week". She gave a different list of languages served. She described
a process in which there was a three-way conference with the consumer,
the representative and the interpreter...
As for the supervisor calling back with the answers to my list of questions,
it's seven days later and it didn't happen. Easy English NEWS
went to press, I'm afraid, with incomplete information.
The controversies over the new health care law that affects one sixth
of the economy, and will upset one third of Americans are likely to go
on. Meanwhile, the "law of unintended results" could see a long
waiting line for doctors and treatments.
You might want to help your students understand the background of the
compaint that the president misled people when he said, "If you like
your health plan, you can keep it. If you like your doctor, you can keep
your doctor." He now explains that what he meant was, "if your
insurance company policy was in force before Affordable Health Care Act
became law, you can keep it if your insurance company doesn't drop it.
And if you get a letter saying your health policy is being discontinued,
you can buy a better policy at our website for less money." (Unless
you have a middle class income which is higher than four times the poverty
level, which he didn't say.) And that health insurance policies are being
discontinued, because the Affordable Health Care Act has new regulations
about what medical costs companies must cover, and your old policies likely
do not have such "good coverage." (as maternity benefits, mental
health benefits, drug abuse benefits, dental coverage, and unlimited life
So that's the front page story. I apologize if this doesn't affect your
students, just skip it for the middle school students, but I sense that
it will be in the news for quite some time, with congressional hearings,
delays, calls for firings, doctor shortages, and negative campaign ads
galore in the summer of 2014 prior to midterm elections of Congress. So
the article will give some of the background for that. It was as accurate
as I could get it up until November 8th when I went to press.
Change in the cloze exercises and short answer
testsMy attempt to charge $10 for the Supplemental Activities (Cloze Exercises
and Short Answer Tests) to keep from having to increase the cost of the
newspaper was a bust. Apparently teachers found it as complicated as the
health care website to find the Supplementary Activities item in the top
row, click on it, add it to the shopping cart, pay by credit card, submit
the order, get a confirming email, click on a link back to "my account"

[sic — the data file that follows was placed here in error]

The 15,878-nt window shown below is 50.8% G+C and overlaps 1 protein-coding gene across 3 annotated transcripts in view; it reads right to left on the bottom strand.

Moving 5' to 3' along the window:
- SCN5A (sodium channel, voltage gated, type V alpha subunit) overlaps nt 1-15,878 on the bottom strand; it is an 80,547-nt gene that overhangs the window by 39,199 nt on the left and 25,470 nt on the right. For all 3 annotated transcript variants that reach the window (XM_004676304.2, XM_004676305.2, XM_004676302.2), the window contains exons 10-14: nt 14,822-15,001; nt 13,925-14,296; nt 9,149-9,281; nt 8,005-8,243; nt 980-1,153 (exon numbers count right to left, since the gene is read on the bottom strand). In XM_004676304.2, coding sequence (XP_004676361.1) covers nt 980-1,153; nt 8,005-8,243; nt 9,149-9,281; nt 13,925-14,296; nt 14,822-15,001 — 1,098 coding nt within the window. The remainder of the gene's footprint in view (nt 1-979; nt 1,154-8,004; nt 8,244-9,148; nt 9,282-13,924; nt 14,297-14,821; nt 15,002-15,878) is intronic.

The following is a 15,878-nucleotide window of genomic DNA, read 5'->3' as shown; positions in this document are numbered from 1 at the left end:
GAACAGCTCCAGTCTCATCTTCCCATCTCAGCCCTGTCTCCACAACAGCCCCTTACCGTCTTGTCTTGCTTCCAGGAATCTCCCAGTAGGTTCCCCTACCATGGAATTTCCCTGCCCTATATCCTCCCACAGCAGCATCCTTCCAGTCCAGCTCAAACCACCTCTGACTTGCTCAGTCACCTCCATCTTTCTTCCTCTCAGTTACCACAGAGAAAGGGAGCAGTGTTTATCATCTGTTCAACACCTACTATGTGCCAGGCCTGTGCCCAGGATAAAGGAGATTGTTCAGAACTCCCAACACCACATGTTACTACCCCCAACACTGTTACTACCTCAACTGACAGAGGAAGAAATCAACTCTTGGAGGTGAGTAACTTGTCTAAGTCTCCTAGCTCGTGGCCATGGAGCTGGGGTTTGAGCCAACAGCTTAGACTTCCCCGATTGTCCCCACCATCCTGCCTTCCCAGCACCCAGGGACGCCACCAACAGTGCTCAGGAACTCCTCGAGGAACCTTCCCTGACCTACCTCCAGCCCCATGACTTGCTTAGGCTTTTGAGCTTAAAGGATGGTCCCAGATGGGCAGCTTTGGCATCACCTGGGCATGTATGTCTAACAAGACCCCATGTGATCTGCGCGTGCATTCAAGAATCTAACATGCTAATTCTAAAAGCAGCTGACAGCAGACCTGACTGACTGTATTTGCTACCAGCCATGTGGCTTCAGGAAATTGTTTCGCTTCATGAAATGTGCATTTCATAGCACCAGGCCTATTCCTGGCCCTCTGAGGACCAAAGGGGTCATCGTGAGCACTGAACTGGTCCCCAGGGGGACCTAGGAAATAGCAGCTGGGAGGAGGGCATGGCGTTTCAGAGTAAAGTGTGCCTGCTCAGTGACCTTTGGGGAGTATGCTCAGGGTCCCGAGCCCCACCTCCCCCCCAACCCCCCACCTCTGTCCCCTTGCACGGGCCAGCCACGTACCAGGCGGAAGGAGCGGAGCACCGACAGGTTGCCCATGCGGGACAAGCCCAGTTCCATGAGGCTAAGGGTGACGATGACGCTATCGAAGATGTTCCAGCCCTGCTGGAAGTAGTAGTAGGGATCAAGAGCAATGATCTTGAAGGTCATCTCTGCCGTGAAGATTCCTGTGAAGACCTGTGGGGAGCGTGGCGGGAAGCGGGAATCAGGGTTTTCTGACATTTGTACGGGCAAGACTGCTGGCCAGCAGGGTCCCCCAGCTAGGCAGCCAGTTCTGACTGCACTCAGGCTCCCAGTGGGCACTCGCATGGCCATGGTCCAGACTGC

and navigate to the items to download.
Teacher confusion reigned, and the office almost came to a standstill
just answering the phones for frustrated teachers. The webmaster used
the complaints to improve the procedure and the instructions, but it was
very hard to make it all clear enough to use. We wound up just emailing
the Supplemental Activities to whoever called or emailed us.
So to avoid all that, the Cloze Exercises and Short Answer Tests are
free, as they were last year. Teachers who ordered them last month and
successfully paid for them (congratulations!) will get a refund in the
The Cloze Exercises and Short Answer Tests are in one long document and
run about 16-18 pages. You can find them FREE, thus:
At the website, elizabethclaire.com, home page:
Each month, the Cloze Exercises and Short Answer Tests will be
posted at least by the first of the month or a few days before, if we
can handle that.
- Hover your cursor over the Easy English NEWS tab until
a drop down menu opens...
- Then click on Cloze Exercises and Tests. (It's the fifth item
down in the list.)
- Then click on the current issue's materials. It will open up in a
- Print out as many copies as you wish.
- Or, save it to your own computer to use later.
Please don't call the office asking where the December tests are when
it is still November. We are pedaling as fast as we can. We can't produce
the activities until the paper has gone to press, and it takes a minimum
of four days to create the questions, lay it all out, do the answers,
get it edited, enter corrections, format it to a PDF, send it to the webmaster
to post at the website. So while they may be posted by the time you receive
your shipment of newspapers, I don't guarantee them any earlier than the
first of the month.